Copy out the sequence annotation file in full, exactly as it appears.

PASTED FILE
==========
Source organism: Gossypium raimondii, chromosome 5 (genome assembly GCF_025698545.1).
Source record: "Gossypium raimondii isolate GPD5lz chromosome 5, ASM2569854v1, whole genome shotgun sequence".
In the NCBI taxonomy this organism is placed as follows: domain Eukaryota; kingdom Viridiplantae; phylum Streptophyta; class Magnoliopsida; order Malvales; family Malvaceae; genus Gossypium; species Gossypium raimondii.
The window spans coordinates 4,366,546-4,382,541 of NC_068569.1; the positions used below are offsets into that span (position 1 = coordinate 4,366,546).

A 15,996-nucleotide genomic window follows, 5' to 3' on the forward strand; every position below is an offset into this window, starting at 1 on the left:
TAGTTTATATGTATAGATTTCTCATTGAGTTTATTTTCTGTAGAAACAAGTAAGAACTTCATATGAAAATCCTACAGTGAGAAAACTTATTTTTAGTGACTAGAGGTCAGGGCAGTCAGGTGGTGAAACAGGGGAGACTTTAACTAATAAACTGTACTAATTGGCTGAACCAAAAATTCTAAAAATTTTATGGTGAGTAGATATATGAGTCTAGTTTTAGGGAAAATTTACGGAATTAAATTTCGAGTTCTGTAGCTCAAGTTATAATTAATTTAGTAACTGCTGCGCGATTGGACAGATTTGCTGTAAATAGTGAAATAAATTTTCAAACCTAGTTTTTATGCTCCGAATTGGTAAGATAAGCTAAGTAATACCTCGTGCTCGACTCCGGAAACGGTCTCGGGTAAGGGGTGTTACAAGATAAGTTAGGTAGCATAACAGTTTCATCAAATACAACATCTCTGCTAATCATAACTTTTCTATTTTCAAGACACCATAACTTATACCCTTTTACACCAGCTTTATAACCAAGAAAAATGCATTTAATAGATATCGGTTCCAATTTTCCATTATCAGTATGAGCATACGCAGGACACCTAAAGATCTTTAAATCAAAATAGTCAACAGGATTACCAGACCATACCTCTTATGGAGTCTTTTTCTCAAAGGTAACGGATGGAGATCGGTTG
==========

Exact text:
Source organism: Gossypium raimondii, chromosome 5 (genome assembly GCF_025698545.1).
Source record: "Gossypium raimondii isolate GPD5lz chromosome 5, ASM2569854v1, whole genome shotgun sequence".
In the NCBI taxonomy this organism is placed as follows: domain Eukaryota; kingdom Viridiplantae; phylum Streptophyta; class Magnoliopsida; order Malvales; family Malvaceae; genus Gossypium; species Gossypium raimondii.
The window spans coordinates 4,366,546-4,382,541 of NC_068569.1; the positions used below are offsets into that span (position 1 = coordinate 4,366,546).

A 15,996-nucleotide genomic window follows, 5' to 3' on the forward strand; every position below is an offset into this window, starting at 1 on the left:
TAGTTTATATGTATAGATTTCTCATTGAGTTTATTTTCTGTAGAAACAAGTAAGAACTTCATATGAAAATCCTACAGTGAGAAAACTTATTTTTAGTGACTAGAGGTCAGGGCAGTCAGGTGGTGAAACAGGGGAGACTTTAACTAATAAACTGTACTAATTGGCTGAACCAAAAATTCTAAAAATTTTATGGTGAGTAGATATATGAGTCTAGTTTTAGGGAAAATTTACGGAATTAAATTTCGAGTTCTGTAGCTCAAGTTATAATTAATTTAGTAACTGCTGCGCGATTGGACAGATTTGCTGTAAATAGTGAAATAAATTTTCAAACCTAGTTTTTATGCTCCGAATTGGTAAGATAAGCTAAGTAATACCTCGTGCTCGACTCCGGAAACGGTCTCGGGTAAGGGGTGTTACAAGATAAGTTAGGTAGCATAACAGTTTCATCAAATACAACATCTCTGCTAATCATAACTTTTCTATTTTCAAGACACCATAACTTATACCCTTTTACACCAGCTTTATAACCAAGAAAAATGCATTTAATAGATATCGGTTCCAATTTTCCATTATCAGTATGAGCATACGCAGGACACCTAAAGATCTTTAAATCAAAATAGTCAACAGGATTACCAGACCATACCTCTTATGGAGTCTTTTTCTCAAAGGTAACGGATGGAGATCGGTTG